A Qualitative Exploration of Prostate Cancer Survivors Experiencing Psychological Distress: Loss of Self, Function, Connection, and Control

Lauren Matheson

Johana Nayoan

Carol Rivas

Jo Brett

Penny Wright

Hugh Butcher

Anna Gavin

Adam Glaser

Eila Watson

Richard Wagland

patient experience, distress, prostate cancer, psychological, qualitative, health care
ONF 2020, 47(3), 318-330. DOI: 10.1188/20.ONF.318-330

Purpose: To explore the experiences of men with prostate cancer identified as having psychological distress and to identify factors influencing distress.

Participants & Setting: 28 men with prostate cancer diagnosed 18–42 months earlier, identified as having psychological distress on survey measures.

Methodologic Approach: Semistructured telephone interviews were conducted. Thematic analysis using a framework approach was used.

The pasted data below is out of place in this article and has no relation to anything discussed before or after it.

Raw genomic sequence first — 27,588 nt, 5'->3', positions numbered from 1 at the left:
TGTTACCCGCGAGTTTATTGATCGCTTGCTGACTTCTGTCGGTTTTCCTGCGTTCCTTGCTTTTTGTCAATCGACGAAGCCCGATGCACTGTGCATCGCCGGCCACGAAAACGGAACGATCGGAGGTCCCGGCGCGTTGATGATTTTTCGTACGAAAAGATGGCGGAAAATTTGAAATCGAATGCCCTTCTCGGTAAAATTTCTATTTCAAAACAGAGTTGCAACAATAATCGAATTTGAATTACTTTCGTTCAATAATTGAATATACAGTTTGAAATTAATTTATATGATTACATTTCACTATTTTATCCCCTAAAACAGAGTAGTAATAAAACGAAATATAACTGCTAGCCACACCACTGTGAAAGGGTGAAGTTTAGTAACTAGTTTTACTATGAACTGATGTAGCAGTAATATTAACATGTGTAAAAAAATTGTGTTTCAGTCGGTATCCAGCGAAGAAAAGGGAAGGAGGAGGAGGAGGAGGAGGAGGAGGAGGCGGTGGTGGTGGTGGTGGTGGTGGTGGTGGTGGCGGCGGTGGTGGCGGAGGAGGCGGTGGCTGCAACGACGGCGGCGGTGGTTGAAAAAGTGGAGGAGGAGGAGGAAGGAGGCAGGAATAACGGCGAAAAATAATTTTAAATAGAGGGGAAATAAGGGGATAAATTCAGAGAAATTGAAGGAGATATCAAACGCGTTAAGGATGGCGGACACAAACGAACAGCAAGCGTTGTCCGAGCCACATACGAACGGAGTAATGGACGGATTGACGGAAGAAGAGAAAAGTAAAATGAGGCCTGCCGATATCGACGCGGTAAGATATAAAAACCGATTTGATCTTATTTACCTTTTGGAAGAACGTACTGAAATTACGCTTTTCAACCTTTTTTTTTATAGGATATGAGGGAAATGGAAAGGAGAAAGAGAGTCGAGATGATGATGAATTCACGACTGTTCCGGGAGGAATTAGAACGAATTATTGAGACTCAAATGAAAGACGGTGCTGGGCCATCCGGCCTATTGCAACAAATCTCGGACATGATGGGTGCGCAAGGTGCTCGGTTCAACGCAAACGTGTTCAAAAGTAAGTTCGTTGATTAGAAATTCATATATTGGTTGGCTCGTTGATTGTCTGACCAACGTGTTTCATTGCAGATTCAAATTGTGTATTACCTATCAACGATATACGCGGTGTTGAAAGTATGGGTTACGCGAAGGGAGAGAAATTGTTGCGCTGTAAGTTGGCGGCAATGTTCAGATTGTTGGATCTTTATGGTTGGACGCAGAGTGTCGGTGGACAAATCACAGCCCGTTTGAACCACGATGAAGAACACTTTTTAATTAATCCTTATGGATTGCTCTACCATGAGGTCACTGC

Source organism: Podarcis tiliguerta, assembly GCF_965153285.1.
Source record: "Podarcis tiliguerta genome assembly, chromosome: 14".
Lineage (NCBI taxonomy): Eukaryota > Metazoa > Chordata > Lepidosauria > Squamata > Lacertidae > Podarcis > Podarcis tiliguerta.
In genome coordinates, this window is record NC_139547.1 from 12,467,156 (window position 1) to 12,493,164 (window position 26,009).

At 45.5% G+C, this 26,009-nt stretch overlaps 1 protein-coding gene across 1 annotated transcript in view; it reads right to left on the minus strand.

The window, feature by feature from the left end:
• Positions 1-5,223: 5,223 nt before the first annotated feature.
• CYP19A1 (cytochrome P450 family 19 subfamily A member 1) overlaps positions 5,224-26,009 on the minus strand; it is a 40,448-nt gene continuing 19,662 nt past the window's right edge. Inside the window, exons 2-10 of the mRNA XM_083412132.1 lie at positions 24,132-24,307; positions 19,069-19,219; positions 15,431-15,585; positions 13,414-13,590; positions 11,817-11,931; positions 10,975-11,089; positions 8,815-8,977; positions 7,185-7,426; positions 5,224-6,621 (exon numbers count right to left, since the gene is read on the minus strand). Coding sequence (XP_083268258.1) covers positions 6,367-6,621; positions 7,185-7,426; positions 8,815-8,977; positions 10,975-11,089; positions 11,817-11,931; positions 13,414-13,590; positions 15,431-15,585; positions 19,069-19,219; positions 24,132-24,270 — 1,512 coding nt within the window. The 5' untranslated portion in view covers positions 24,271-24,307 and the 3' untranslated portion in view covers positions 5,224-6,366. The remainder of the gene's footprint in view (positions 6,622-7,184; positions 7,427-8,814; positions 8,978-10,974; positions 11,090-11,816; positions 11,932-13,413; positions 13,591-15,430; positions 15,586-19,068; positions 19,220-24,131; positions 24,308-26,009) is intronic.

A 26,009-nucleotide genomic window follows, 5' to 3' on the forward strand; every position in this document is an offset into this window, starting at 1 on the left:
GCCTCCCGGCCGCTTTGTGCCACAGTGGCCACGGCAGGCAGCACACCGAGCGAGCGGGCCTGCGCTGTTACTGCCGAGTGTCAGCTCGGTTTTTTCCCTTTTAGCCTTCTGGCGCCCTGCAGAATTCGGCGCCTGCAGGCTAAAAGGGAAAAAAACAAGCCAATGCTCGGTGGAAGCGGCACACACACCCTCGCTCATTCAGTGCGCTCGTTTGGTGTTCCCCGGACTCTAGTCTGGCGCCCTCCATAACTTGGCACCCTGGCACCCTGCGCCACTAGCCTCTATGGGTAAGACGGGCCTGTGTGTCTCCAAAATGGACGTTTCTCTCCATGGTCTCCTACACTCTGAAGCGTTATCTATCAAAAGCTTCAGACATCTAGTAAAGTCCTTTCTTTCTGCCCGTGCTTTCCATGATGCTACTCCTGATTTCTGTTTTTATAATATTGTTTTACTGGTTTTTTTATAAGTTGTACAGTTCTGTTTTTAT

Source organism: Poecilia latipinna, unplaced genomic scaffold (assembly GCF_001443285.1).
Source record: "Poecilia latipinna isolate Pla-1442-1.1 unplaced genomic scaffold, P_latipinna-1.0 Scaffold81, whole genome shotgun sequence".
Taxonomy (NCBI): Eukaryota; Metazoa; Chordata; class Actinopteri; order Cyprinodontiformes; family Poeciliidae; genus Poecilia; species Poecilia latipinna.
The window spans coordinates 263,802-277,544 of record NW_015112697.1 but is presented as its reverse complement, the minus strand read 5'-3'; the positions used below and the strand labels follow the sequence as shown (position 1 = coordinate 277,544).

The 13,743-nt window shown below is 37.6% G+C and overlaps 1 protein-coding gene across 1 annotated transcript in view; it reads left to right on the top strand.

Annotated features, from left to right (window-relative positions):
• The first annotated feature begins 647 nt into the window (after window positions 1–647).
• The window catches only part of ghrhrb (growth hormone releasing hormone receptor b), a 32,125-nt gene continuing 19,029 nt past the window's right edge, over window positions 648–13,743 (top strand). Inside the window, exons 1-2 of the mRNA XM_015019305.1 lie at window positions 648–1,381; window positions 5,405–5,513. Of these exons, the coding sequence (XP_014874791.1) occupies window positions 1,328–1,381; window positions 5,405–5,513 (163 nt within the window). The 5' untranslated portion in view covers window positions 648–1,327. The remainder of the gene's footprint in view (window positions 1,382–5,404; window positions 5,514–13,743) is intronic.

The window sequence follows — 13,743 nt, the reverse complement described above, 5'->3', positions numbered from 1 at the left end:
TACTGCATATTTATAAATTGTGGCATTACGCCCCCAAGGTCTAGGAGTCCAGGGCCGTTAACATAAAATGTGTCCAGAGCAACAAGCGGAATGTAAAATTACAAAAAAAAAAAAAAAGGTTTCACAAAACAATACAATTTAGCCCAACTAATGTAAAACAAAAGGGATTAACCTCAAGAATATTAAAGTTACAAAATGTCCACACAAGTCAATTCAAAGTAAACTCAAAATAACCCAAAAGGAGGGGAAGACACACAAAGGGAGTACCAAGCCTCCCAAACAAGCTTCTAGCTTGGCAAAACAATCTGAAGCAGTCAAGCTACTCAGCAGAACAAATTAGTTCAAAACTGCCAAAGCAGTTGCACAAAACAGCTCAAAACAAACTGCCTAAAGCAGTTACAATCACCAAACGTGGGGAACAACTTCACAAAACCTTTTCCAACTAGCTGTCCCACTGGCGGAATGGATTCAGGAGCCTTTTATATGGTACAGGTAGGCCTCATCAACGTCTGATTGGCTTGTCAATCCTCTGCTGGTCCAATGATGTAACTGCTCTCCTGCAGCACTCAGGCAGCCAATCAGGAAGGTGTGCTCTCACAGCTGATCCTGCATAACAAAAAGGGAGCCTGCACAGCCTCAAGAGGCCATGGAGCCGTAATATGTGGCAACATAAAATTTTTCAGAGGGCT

Findings: Men with psychological distress had strong perceptions of loss toward self (identity, sexuality/masculinity, self-confidence), function (physical activities), connection (relational, social, community), and control (future, emotional). Psychological vulnerability appeared heightened in particular groups of men. Maladaptive strategies of emotional concealment, help-seeking avoidance, and withdrawal appeared to contribute to distress.

Implications for Nursing: Distress in men with prostate cancer is multifaceted. Men with distress should be identified and offered support. Nurse- or peer-led interventions are required.

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